Models of memory in cognitive science and philosophy have traditionally explained human remembering in terms of storage and retrieval. This tendency has been entrenched by reliance on computationalist explanations over the course of the twentieth century; even research programs that eschew computationalism in name, or attempt the revision of traditional models, demonstrate tacit commitment to computationalist assumptions. It is assumed that memory must be stored by means of an isomorphic trace, that memory processes must divide into conceptually distinct systems and phases, and that human remembering consists in inner, cognitive processes that are implemented by distinct neural processes. This dissertation draws on recent empirical work, and on philosophical arguments from Ludwig Wittgenstein and others, to demonstrate that this latent computationalism in the study of memory is problematic, and that it can and should be eliminated. Cognitive psychologists studying memory have encountered numerous data in recent decades that belie archival models. In cognitive neuroscience, establishing the neural basis of storage and retrieval processes has proven elusive. A number of revised models on offer in memory science, that have taken these issues into account, fail to sufficiently extricate the archival framework. Several impasses in memory science are products of these underlying computationalist assumptions. Wittgenstein and other philosophers offer a number of arguments against the need for, and the efficacy of, the storage and retrieval of traces in human remembering. A study of these arguments clarifies the ways that these computationalist assumptions are presently impeding the science of memory, and provides ways forward in removing them. We can and should characterize and model human memory without invoking the storage and retrieval of traces. A range of work in connectionism, dynamical systems theory, and recent philosophical accounts of memory demonstrate how the science of memory can proceed without these assumptions, toward non-archival models of remembering.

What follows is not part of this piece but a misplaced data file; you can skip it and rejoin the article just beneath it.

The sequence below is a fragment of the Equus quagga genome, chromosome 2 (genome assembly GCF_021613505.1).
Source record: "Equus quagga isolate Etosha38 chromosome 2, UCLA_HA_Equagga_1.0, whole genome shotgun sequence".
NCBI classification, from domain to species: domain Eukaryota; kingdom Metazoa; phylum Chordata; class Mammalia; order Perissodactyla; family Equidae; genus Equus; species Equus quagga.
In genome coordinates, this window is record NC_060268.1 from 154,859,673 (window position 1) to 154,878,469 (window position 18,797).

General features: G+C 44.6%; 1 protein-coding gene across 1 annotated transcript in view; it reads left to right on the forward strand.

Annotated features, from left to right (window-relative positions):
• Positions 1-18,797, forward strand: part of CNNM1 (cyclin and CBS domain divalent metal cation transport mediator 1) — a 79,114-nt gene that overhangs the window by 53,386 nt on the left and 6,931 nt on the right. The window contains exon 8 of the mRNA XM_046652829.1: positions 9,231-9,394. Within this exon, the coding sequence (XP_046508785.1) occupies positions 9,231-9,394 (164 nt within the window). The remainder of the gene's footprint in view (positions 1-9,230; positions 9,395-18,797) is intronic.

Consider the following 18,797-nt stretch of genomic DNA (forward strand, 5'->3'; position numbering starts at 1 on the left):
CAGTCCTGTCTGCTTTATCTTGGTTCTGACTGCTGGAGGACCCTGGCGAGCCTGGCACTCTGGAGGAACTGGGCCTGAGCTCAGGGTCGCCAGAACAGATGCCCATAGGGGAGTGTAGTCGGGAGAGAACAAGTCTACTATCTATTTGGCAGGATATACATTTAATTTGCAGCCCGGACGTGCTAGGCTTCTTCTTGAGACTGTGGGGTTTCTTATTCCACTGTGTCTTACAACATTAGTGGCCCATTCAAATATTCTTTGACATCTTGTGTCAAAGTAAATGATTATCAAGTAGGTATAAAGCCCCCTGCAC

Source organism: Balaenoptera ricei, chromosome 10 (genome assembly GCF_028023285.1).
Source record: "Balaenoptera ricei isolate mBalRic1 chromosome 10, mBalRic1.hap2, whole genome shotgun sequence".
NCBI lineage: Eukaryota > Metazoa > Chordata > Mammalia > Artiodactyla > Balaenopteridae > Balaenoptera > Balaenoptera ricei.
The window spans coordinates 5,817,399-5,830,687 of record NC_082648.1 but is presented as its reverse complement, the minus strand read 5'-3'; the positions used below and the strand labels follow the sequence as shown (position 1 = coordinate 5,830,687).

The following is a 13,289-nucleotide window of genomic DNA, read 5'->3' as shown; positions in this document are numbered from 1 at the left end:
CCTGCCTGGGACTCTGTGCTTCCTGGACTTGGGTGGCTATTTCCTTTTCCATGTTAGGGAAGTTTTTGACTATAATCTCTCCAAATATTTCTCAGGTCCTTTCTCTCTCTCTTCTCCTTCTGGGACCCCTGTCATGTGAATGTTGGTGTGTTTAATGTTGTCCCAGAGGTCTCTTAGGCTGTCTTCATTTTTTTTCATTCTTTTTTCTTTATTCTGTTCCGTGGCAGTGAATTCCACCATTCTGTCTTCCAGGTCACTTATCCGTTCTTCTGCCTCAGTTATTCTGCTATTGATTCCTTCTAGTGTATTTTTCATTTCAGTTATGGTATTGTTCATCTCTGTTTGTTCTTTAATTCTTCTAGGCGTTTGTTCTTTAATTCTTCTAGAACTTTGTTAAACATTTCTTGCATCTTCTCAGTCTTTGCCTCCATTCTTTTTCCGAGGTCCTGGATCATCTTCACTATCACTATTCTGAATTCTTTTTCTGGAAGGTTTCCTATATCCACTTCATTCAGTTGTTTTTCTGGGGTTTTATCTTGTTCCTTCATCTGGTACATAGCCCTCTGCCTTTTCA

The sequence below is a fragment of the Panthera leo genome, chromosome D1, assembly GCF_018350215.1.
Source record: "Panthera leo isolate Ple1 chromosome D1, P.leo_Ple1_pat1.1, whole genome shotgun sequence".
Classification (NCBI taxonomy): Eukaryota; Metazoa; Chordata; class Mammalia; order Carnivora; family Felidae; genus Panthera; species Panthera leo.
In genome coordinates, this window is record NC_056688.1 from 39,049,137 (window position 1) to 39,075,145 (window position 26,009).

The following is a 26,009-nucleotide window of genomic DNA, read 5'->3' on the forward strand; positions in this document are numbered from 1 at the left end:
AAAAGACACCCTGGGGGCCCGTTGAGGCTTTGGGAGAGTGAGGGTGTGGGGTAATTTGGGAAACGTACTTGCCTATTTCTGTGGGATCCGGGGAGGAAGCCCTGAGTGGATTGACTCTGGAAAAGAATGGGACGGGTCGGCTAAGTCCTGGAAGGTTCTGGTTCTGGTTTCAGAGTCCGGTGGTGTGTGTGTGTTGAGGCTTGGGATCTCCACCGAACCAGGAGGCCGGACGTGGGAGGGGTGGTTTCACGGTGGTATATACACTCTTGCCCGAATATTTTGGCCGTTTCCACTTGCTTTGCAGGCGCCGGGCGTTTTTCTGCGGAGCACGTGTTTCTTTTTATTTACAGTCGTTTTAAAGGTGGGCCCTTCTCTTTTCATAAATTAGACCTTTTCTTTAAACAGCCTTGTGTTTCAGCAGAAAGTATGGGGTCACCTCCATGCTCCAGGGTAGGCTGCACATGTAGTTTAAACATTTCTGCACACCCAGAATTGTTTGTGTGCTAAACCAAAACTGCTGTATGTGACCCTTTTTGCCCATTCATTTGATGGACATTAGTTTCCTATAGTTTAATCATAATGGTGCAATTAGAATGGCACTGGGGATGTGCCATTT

|Advisor:||Stern, David G.|
|Commitee:||Figdor, Carrie, Fumerton, Richard, Landini, Gregory, Perovic, Katarina|
|School:||The University of Iowa|
|School Location:||United States -- Iowa|
|Source:||DAI-A 76/02(E), Dissertation Abstracts International|
|Subjects:||Philosophy of Science, Philosophy, Cognitive psychology|
|Keywords:||Cognitive processes, Explanatory models, Memory, Memory systems, Memory traces, Wittgenstein|
Copyright in each Dissertation and Thesis is retained by the author. All Rights Reserved
The supplemental file or files you are about to download were provided to ProQuest by the author as part of a
dissertation or thesis. The supplemental files are provided "AS IS" without warranty. ProQuest is not responsible for the
content, format or impact on the supplemental file(s) on our system. in some cases, the file type may be unknown or
may be a .exe file. We recommend caution as you open such files.
Copyright of the original materials contained in the supplemental file is retained by the author and your access to the
supplemental files is subject to the ProQuest Terms and Conditions of use.
Depending on the size of the file(s) you are downloading, the system may take some time to download them. Please be